Up until 2015, marijuana was not legal for medical purposes in Jamaica. While it may not have been hard to find the sweet leaf in reggae’s homeland, there was little protection from prosecution and no taxes or facilities of distribution. Many areas of the island suffer from poverty and the absence of a sustainable economy. There is hope that this new forming industry can provide a tourist goldmine. In March of this year, the first medical marijuana facility opened its doors to anyone with a medical marijuana prescription from any state in the U.S. It is called Kaya Farms, and is located on the northern coastline of the country. They hope to attract tourists from countries all around the world and accept paperwork or licenses of any kind that certifies your use of cannabis is for medical purposes. Those who do not have a recommendation can come along for the trip too because there is a doctor on site at select times that can provide recommendations at the facility. Jamaica is really pushing to stimulate the economy and benefit from its premium outdoor cannabis climate.
I think this is a great move by the government to embrace the history of the plant on the island and that they will be successful in raising money and creating jobs as more facilities open. They are essentially opening their business to an unlimited market of cannabis consumers. One business will not be able to sustain demand for long and many more will enter in to fill the void. Looking at how much money a single state has made off taxing recreational weed sales, entrepreneurs in Jamaica should be hopeful. In the calendar year of 2017, Colorado raised $247,368,473 in tax, license, and fee revenue from operating marijuana businesses (Colorado Department of Revenue). While Jamaica technically is only selling to patients, one site doctors open up their market significantly. A beautiful tropical climate draws plenty of tourists as it is, and a place like Colorado can’t compete with its location. That is not to mention the locals who choose to purchase their medicine from Kaya Farms and other dispensaries. I believe there are likely well-established suppliers on the black market that will remain in competition with facilities like they currently do in the states.
I know I would enjoy a trip to Jamaica much more knowing I’m already certified to purchase cannabis legally while on vacation. Not having to worry about finding a reliable dealer with a quality product would be a great relief. However, because the dispensary just recently opened a few months ago, prices may be inflated. This is likely to happen due to a lack of retail locations with medicine. The quality medicine is going to be sold at a premium that surpasses local distributors. After letting the market develop and saving some cash, the vacation may happen for me.
A lot of people are probably surprised by the news that Matt Barnes (a 15 year forward in the NBA) is claiming a large percentage of players regularly use cannabis. Athletes in all sports are supposed to have some sort of drug testing program in place. Not only for federally controlled substances, but performance enhancing drugs as well. Both of these pose potentially career-changing consequences for the high percentage of cannabis users currently playing. Athletes are subject to four random test throughout each NBA season. Once they complete those tests, they would be free to use cannabis as they please without worrying. The off-season is free from drug testing as well. These rules on drug testing do provide an opportunity for those who choose to indulge, and according to Matt Barnes, that number is around 85% of the basketball population.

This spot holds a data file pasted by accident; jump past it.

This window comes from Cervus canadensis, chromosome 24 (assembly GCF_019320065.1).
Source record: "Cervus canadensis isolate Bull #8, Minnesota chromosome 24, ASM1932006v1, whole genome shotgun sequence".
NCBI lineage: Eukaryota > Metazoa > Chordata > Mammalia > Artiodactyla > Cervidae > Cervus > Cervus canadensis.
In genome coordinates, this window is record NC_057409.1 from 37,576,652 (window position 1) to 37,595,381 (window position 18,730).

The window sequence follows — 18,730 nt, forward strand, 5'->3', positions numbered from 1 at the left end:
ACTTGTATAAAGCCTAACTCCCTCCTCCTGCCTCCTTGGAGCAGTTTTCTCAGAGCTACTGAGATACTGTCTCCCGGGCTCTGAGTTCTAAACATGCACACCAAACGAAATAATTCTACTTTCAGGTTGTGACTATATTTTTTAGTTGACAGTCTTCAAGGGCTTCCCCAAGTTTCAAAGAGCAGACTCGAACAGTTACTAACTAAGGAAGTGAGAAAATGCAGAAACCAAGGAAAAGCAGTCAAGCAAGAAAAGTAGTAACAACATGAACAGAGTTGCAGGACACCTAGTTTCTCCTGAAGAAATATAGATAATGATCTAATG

Many people who play sports for fun like myself would be likely to say that consumption before a game made it much more easy to focus and get caught up in the moment of a big play. Many professional basketball players are using it for different purposes, like relieving the physical wear and tear on their bodies. It is a much safer and enjoyable alternative to alcohol, and that’s another primary reason for use among athletes. For Matt Barnes, he admitted to using it before games and that in his best games he had been under its influence. Being retired gives him the freedom to say these things, and it makes you wonder how many other guys are blazing before they arrive at the arena. It shouldn’t matter at all whether they decide to or not, as long as long as it’s not negatively affecting their performance. An athletes consistently demonstrated ability is what should determine their playing time on the floor, as long as their not abusing performance-enhancing drugs. Cannabis is not like traditional performance-enhancing drugs that boost muscle growth and are made in a lab. However, like any drug, it affects people differently and if some players indulged before a game, it could be a disaster. It should be the player’s judgment call, not the leagues on what substances to use. With marijuana legal in 8 states and medical marijuana legal in a majority of the rest, the prohibited status in the NBA is becoming more questionable. The actions of some of their players are sometimes 100 percent legal where they live or are traveling to. Use of alcohol and prescription pills remain allowed but are decreasing in popularity.
Using cannabis while strict testing and rules are in place, speaks volumes about how beneficial it is to those in the league. Some fans, as well as the sports media, will view a violation of marijuana rules as a big deal. More importantly, it will be viewed as unprofessional by the coaches and results in some serious consequences for repeated offenses. The first time a player is caught failing a test, they must simply complete a substance abuse course. After that though, they face hefty fines and larger game suspensions for each violation of the rule. It is also likely with the insane competition that a pretty good athlete can be lost about among all the other options who lack a marijuana record. The time has come for the NBA to catch up to the public’s opinion, as well as the laws being passed across the country that are legalizing and decriminalizing the plant. Studies have shown how opioid abuse has gone down in states that legalize medical or recreational marijuana and there’s no reason why the same thing wouldn’t happen within the league.